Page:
One in every five enterprises has found itself the target of an advanced persistent threat (APT) attack, with many more believing they will soon face an attack, according to a recent study.
A study from trade group ISACA, backed by security firm Trend Micro, found that of 1,500 businesses surveyed, more than 60 percent believed that they will soon be the target of an APT operation.
APT attacks have dominated security headlines in recent years as highly-coordinated groups of attackers have conducted prolongued campaigns to infiltrate networks and steal data, particularly intellectual property and strategic information, for business and diplomatic operations.
In response, vendors have sought to integrate new platforms into the network security space, particularly analytics and big data platforms.
According to the study, many businesses believe that the use of social networking platforms in the business space and bring-your-own-device (BYOD) initiatives have made their networks more susceptible to an intrusion from an APT operation.
Despite that increased awareness and anxiety, however, the report found that many firms are using conventional security such as firewalls and anti-malware platforms, which ISACA researchers suggest will not properly detect and defend against an APT attack.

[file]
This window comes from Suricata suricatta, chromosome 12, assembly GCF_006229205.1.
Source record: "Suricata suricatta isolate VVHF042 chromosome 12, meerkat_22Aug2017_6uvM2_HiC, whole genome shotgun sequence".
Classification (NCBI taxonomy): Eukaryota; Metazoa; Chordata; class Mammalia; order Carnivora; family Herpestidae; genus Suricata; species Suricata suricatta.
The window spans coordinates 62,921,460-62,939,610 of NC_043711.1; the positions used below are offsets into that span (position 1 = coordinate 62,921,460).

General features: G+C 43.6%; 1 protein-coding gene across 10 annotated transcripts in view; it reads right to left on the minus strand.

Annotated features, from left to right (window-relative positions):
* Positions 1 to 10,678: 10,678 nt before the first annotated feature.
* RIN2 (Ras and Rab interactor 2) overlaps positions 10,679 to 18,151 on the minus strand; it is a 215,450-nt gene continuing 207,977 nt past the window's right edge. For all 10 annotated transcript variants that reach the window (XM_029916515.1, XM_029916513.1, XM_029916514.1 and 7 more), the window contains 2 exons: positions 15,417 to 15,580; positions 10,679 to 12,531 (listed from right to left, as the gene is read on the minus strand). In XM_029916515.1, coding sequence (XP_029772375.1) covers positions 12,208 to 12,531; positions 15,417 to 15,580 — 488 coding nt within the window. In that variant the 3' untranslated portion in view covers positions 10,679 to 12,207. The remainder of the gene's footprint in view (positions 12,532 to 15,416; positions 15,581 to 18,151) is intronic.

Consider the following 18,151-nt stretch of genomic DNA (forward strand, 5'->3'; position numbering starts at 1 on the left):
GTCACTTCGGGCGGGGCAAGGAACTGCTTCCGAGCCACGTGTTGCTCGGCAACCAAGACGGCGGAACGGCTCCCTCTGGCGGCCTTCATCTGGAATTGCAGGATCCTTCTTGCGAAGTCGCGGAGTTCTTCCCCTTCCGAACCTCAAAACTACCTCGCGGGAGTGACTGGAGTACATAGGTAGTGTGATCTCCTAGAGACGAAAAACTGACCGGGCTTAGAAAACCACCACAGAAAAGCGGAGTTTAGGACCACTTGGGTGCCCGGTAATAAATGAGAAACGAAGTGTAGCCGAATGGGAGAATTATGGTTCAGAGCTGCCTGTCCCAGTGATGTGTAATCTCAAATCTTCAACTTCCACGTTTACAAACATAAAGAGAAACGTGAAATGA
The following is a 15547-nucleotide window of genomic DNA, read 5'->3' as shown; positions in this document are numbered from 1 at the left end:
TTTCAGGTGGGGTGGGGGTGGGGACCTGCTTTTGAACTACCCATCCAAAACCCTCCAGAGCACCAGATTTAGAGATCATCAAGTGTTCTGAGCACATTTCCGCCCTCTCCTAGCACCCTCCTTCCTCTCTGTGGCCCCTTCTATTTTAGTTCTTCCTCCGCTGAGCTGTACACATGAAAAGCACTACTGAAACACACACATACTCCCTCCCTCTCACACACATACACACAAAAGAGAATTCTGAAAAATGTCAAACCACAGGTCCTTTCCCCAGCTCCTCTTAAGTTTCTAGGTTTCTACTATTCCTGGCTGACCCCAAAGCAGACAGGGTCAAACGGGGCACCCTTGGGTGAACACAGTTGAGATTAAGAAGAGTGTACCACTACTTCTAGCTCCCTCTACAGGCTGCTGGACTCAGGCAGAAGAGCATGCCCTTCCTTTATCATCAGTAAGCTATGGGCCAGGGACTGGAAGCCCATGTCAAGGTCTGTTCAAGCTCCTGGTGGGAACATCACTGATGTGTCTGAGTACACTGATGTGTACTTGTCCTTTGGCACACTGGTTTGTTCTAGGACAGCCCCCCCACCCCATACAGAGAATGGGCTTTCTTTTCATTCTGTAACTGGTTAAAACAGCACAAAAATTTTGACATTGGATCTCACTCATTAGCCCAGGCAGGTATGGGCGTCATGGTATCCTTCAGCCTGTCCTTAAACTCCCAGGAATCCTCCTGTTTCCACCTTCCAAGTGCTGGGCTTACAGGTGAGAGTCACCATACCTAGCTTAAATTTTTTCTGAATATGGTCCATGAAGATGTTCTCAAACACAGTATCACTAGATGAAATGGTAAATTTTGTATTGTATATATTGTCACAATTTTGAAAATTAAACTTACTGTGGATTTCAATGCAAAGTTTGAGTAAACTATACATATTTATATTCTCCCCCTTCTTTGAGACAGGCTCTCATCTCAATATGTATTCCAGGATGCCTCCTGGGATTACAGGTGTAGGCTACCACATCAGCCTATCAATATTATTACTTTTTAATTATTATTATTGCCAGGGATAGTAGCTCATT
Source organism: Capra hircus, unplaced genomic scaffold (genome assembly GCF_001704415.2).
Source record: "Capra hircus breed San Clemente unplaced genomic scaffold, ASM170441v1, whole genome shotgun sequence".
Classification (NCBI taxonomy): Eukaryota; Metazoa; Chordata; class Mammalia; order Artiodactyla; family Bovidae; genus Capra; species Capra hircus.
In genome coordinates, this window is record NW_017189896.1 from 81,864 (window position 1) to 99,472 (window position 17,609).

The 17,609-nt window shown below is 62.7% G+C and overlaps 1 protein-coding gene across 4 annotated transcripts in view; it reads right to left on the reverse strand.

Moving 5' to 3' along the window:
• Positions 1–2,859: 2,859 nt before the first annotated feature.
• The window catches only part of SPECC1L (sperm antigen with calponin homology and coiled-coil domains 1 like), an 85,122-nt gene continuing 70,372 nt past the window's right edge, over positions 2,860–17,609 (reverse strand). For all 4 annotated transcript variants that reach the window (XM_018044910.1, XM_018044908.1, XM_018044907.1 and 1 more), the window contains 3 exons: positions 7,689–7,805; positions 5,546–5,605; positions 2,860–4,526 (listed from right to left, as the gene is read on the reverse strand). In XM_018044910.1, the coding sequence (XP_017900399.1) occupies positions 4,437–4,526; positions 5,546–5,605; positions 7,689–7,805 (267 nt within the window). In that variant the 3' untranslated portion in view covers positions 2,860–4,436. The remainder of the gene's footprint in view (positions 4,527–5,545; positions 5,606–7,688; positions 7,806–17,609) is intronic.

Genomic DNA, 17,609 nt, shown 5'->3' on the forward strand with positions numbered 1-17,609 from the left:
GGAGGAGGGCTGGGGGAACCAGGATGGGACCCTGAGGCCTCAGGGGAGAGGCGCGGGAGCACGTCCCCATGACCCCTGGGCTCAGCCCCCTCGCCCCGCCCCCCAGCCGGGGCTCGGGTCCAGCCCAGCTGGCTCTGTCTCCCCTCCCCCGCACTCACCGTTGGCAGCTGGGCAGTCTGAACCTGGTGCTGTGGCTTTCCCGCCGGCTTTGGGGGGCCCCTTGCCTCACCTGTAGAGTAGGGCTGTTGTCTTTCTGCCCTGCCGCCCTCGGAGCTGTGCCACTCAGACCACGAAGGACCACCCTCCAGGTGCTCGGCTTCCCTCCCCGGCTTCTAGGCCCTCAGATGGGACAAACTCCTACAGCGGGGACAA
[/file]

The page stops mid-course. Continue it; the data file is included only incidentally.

"Traditional cyberthreats often move right on if they cannot penetrate their initial target, but an APT will continually attempt to penetrate the desired target until it meets its objective," said ISACA international vice president Christos Dimitriadis.
"And once it does, it can disguise itself and morph when needed, making it difficult to identify or stop."
What took them so long?
Dystopian future arrives for staff at 32M
Sanderson spin-out in fourth sale since 2004 as Partners Group scoops it up just a week after Civica bought SMB focused Carval
Four-year programme will include hundreds of hours of extra-curricular content, DCMS claims